May 31, 2012
Public reporting of health care costs is intended to motivate consumers to choose lower cost providers, and motivate providers to lower costs to retain market share. Measures should be chosen based on which pathway policymakers intend to influence.
Published in: Health Affairs, v. 31, no. 4, Apr. 2012, p. 843-851
Posted on RAND.org on April 01, 2012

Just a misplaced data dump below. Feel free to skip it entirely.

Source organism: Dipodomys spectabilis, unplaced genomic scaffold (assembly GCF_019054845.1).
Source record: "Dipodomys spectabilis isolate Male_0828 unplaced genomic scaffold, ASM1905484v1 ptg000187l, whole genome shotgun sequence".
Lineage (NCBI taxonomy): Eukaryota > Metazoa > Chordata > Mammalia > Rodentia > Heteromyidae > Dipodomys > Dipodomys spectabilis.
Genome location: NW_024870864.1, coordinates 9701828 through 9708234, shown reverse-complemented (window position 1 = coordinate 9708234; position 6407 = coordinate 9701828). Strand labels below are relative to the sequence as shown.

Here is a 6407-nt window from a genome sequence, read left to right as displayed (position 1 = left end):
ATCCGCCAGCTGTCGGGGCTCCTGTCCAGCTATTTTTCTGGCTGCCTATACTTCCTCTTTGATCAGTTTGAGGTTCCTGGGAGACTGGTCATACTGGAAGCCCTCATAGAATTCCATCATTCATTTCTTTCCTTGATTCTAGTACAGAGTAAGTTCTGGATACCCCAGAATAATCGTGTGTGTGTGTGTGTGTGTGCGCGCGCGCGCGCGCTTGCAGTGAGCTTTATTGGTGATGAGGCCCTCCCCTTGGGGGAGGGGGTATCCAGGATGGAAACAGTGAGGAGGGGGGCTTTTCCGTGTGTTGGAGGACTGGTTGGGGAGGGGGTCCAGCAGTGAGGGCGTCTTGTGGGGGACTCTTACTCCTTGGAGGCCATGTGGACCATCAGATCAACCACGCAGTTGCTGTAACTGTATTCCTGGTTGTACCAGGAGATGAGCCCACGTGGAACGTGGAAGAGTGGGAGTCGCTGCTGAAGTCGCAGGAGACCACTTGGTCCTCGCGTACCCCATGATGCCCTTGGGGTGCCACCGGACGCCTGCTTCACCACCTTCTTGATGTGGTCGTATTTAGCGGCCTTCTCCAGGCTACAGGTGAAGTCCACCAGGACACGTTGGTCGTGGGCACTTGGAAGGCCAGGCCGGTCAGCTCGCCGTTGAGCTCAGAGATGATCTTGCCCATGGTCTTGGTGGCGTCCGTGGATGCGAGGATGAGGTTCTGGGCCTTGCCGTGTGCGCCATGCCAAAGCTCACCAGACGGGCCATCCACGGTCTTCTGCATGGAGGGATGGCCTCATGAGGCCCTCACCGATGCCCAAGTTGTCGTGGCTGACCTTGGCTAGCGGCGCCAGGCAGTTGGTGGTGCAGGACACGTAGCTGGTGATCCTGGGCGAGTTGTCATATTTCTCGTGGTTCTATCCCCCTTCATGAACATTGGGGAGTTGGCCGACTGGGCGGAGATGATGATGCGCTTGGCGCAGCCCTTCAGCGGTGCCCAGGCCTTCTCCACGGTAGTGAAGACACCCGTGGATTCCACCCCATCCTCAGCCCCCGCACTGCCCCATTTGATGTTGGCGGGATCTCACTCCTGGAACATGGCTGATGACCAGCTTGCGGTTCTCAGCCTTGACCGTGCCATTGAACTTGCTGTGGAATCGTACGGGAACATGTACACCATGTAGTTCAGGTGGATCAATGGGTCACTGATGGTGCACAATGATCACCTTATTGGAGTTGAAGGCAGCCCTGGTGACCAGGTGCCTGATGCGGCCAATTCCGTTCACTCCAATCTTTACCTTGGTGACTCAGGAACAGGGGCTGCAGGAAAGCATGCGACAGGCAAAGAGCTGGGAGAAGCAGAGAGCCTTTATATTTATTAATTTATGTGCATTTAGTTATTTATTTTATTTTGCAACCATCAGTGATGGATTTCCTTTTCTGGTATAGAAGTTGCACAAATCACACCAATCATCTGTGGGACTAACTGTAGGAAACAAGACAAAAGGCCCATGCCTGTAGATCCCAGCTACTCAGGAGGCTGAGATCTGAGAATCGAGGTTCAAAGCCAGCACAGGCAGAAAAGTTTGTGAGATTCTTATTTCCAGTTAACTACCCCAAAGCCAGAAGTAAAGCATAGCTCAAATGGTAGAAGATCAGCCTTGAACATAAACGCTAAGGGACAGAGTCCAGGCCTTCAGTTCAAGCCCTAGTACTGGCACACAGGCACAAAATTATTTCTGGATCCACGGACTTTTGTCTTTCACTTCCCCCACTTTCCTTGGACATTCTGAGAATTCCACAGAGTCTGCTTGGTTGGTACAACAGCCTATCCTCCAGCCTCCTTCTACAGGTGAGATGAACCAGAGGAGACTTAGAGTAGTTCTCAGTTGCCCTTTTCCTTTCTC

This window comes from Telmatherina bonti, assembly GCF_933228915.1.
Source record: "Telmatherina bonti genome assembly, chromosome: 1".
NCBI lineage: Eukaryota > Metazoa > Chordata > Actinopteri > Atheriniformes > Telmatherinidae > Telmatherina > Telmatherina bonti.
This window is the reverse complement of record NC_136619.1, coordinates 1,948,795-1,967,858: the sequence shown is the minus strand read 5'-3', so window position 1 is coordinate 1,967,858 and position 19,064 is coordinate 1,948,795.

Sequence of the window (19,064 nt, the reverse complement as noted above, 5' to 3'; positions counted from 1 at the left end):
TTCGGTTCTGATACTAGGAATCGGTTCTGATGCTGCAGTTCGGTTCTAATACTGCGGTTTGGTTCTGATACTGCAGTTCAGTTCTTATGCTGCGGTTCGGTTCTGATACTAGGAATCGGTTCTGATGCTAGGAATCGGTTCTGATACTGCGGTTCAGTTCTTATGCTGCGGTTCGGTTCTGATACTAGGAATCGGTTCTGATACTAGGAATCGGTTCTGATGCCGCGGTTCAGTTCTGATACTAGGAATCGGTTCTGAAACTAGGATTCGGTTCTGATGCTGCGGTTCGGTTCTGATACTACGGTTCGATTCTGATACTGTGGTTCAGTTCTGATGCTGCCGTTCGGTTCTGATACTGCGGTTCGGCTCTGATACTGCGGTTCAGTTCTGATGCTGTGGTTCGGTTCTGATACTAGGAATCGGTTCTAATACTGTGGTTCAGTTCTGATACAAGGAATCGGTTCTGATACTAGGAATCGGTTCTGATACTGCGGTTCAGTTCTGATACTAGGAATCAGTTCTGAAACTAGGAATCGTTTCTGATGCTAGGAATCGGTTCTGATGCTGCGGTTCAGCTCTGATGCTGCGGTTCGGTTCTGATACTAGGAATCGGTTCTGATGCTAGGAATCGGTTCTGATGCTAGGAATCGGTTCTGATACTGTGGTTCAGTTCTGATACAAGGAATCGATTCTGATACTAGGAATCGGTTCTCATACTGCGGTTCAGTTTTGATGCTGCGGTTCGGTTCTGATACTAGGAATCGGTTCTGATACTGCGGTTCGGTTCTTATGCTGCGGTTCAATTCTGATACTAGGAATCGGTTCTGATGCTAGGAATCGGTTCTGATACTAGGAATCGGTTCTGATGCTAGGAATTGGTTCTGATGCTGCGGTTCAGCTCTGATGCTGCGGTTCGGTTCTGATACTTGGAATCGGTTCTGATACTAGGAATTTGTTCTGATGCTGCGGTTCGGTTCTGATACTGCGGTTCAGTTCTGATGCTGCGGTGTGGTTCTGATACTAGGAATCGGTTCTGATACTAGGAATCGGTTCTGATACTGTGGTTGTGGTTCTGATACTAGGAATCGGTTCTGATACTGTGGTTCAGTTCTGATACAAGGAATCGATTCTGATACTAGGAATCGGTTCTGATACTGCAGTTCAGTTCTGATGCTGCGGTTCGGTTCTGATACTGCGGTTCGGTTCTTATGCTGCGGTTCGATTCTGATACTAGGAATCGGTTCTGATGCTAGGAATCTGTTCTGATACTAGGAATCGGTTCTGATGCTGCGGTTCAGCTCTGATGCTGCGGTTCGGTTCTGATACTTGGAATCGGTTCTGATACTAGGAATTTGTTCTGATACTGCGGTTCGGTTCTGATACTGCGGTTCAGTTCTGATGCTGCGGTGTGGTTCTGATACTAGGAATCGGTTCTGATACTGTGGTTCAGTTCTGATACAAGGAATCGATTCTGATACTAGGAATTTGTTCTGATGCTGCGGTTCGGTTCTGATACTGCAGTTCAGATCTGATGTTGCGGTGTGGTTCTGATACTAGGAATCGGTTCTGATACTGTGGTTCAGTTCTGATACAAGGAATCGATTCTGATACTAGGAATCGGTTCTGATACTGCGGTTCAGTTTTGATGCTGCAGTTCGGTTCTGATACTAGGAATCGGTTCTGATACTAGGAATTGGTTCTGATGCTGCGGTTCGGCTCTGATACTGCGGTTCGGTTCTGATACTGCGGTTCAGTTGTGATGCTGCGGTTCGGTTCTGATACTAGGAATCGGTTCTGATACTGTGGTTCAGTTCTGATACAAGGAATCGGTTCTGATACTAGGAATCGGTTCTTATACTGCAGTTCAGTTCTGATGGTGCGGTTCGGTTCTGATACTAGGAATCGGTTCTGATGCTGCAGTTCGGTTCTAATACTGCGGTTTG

There is tremendous interest in different approaches to slowing the rise in US per capita health spending. One approach is to publicly report on a provider's costs—also called efficiency, resource use, or value measures—with the hope that consumers will select lower-cost providers and providers will be encouraged to decrease spending. In this paper we explain why we believe that many current cost-profiling efforts are unlikely to have this intended effect. One of the reasons is that many consumers believe that more care is better and that higher-cost providers are higher-quality providers, so giving them information that some providers are lower cost may have the perverse effect of deterring them from accessing these providers. We suggest changes that can be made to content and design of public cost reports to increase the intended consumer and provider response.